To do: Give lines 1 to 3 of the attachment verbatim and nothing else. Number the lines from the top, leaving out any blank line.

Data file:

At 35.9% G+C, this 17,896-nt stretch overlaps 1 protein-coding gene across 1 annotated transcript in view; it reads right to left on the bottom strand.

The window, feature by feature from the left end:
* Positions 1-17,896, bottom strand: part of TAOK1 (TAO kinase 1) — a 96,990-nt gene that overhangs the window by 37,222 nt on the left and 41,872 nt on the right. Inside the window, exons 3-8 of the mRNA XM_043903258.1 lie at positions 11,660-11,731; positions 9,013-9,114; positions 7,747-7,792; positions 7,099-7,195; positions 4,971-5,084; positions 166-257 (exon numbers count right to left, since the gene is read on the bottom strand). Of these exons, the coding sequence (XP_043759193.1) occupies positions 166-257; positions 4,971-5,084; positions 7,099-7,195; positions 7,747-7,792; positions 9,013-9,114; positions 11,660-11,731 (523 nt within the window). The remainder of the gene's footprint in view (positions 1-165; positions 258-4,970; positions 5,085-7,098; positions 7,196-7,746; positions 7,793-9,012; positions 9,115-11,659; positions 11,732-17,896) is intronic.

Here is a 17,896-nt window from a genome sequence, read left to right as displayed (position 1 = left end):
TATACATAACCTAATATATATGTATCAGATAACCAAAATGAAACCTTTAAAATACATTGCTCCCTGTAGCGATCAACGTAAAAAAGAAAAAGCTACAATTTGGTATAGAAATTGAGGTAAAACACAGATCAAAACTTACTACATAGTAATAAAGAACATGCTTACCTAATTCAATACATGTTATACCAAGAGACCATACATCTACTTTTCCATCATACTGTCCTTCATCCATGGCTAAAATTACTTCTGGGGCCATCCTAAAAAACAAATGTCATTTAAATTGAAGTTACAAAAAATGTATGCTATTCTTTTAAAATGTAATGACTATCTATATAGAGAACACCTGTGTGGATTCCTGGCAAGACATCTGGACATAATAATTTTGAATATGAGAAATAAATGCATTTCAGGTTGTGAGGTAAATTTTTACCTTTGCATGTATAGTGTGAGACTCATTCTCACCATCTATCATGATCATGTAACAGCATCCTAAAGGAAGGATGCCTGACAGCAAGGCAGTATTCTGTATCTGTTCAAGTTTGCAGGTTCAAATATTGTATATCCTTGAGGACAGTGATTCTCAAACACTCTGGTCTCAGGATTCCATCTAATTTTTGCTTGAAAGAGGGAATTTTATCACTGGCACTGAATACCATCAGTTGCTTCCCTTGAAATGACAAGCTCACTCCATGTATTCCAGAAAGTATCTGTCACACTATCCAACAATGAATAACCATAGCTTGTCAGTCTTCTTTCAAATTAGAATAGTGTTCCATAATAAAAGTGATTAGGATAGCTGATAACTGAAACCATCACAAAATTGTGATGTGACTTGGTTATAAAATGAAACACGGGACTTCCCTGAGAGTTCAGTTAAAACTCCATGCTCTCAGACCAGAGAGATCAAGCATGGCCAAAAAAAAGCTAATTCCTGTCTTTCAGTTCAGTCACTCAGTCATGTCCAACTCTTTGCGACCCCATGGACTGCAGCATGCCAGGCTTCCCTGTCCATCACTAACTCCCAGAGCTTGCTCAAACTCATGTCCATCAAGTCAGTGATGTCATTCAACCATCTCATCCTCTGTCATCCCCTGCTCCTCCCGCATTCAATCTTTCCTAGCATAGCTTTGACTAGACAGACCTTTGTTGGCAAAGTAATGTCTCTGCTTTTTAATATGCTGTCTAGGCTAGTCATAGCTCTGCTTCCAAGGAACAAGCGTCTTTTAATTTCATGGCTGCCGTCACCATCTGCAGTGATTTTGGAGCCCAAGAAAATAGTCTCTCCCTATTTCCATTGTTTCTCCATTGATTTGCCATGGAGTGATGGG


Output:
At 35.9% G+C, this 17,896-nt stretch overlaps 1 protein-coding gene across 1 annotated transcript in view; it reads right to left on the bottom strand.

The window, feature by feature from the left end:
* Positions 1-17,896, bottom strand: part of TAOK1 (TAO kinase 1) — a 96,990-nt gene that overhangs the window by 37,222 nt on the left and 41,872 nt on the right. Inside the window, exons 3-8 of the mRNA XM_043903258.1 lie at positions 11,660-11,731; positions 9,013-9,114; positions 7,747-7,792; positions 7,099-7,195; positions 4,971-5,084; positions 166-257 (exon numbers count right to left, since the gene is read on the bottom strand). Of these exons, the coding sequence (XP_043759193.1) occupies positions 166-257; positions 4,971-5,084; positions 7,099-7,195; positions 7,747-7,792; positions 9,013-9,114; positions 11,660-11,731 (523 nt within the window). The remainder of the gene's footprint in view (positions 1-165; positions 258-4,970; positions 5,085-7,098; positions 7,196-7,746; positions 7,793-9,012; positions 9,115-11,659; positions 11,732-17,896) is intronic.